If you weren't able to join us at Games Fest this year, then now is the perfect time to jump into this beat-tastic game. You've got two lightsabers, banging tunes, a flurry of blue and red cubes to slice and jab your way through, all brought together in the groove of the music. Keep fit and feel the rhythm as you chop and dice in this excellent arcadey VR title.
Dwarves, a giant drillship, beers, giant space spiders, riches galore - what more could you want? Nothing, is the right answer. Ready up your picks, your miniguns, flamethrowers and sentries, as you prepare for the fight of your lives - waves upon waves of various giant space spiders, from the relatively puny "Glyphid Grunt" to the gargantuan "Glyphid Dreadnought," all to be combatted in the very hostile, and 100% procedurally generated cave environments of Hoxxes IV.
With up to three friends, four awesome classes and unlimited fun, it's easy to spend hours on end gunning and mining, upgrading and levelling, completing challenges and ramping difficulties, (with regular stops for beers and barrel kicking in between, of course).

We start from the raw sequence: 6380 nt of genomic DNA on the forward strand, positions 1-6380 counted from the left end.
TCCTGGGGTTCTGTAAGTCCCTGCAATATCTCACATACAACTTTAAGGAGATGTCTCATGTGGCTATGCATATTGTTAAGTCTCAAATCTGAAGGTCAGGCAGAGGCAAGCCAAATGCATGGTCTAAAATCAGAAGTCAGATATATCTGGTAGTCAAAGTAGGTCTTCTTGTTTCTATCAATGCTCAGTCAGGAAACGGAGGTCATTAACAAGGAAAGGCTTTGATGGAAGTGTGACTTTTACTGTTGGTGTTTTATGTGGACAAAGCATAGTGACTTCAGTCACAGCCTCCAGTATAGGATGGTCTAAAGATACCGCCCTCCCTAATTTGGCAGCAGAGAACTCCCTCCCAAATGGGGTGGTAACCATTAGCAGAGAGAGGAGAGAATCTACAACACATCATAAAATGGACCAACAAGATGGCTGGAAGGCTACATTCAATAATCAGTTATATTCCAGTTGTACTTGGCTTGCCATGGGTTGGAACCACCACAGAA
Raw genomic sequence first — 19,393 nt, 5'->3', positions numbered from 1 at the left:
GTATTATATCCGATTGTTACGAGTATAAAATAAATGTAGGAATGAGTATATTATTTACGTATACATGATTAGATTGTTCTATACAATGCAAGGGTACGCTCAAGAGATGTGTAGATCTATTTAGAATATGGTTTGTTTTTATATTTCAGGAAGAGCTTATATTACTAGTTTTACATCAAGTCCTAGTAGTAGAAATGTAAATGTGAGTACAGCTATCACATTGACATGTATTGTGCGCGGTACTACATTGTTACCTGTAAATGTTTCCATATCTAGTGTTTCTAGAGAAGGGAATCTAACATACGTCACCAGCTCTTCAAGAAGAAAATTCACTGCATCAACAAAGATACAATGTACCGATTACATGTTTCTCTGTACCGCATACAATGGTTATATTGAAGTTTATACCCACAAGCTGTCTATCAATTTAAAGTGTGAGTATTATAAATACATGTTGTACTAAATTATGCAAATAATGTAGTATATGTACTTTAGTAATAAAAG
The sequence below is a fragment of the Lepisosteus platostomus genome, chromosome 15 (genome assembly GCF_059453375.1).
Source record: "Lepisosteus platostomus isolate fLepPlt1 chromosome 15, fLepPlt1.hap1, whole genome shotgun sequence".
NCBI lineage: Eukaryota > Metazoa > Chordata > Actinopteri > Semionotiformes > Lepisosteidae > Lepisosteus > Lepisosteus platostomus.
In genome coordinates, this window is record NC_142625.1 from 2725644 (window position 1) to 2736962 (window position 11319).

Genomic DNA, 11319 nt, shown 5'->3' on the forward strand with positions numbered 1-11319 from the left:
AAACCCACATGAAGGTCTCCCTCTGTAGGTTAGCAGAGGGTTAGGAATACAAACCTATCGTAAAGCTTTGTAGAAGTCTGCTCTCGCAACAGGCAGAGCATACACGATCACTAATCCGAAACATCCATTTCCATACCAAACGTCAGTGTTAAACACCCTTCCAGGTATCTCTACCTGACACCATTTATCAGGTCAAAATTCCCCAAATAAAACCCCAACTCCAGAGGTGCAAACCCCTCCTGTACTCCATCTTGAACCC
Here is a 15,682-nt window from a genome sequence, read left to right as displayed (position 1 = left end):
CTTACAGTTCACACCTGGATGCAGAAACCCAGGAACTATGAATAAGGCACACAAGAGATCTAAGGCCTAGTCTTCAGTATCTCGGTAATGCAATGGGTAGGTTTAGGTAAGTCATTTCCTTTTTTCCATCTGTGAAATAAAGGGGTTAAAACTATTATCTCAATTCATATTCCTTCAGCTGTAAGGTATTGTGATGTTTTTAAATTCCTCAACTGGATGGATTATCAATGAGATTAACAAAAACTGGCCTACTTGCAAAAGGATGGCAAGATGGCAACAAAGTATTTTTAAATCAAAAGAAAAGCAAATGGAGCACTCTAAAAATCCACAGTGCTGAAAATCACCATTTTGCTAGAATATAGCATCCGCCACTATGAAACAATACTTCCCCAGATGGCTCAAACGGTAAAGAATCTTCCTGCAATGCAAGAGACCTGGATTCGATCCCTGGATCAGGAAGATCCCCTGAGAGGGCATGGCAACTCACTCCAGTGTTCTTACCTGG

Deep Rock Galactic is a game with charm, and a design that just yells "co-op play or go home," making it perfect for the current state of affairs.
Continuing on the space theme, at 26 it's EVE: Online. If World of Warcraft was the OG MMORPG for the fantasy genre, then EVE is its spiritual space successor. One main difference between the two though, is where WoW has depth of lore and world building, EVE instead has depth of mechanics. Comparable to a space "Life Simulator," you'll be able to do basically anything you want. Fancy becoming a miner? Go ahead. A trader? Go ahead. Leader of an entire faction? A space pirate or mafia boss? A lone wonderer exploring the farthest depths of space? An engineer? Bounty hunter or law enforcer? Go right ahead - this game really has no limits. It even operates on a single server, meaning every single person playing is in the same universe as you (that's a lot of players by the way).
Some have criticised the game for having a steep learning curve in the past, but over the years, that curve has slowly been flattened to a more manageable level (see what I did there?) and what's more, the game offers free to play accounts, with more limited features, but plenty enough to give you a taste for what the game is really like. So give it a try - maybe you'll become the owner of a huge corporation and become a space billionaire? Only one way to know...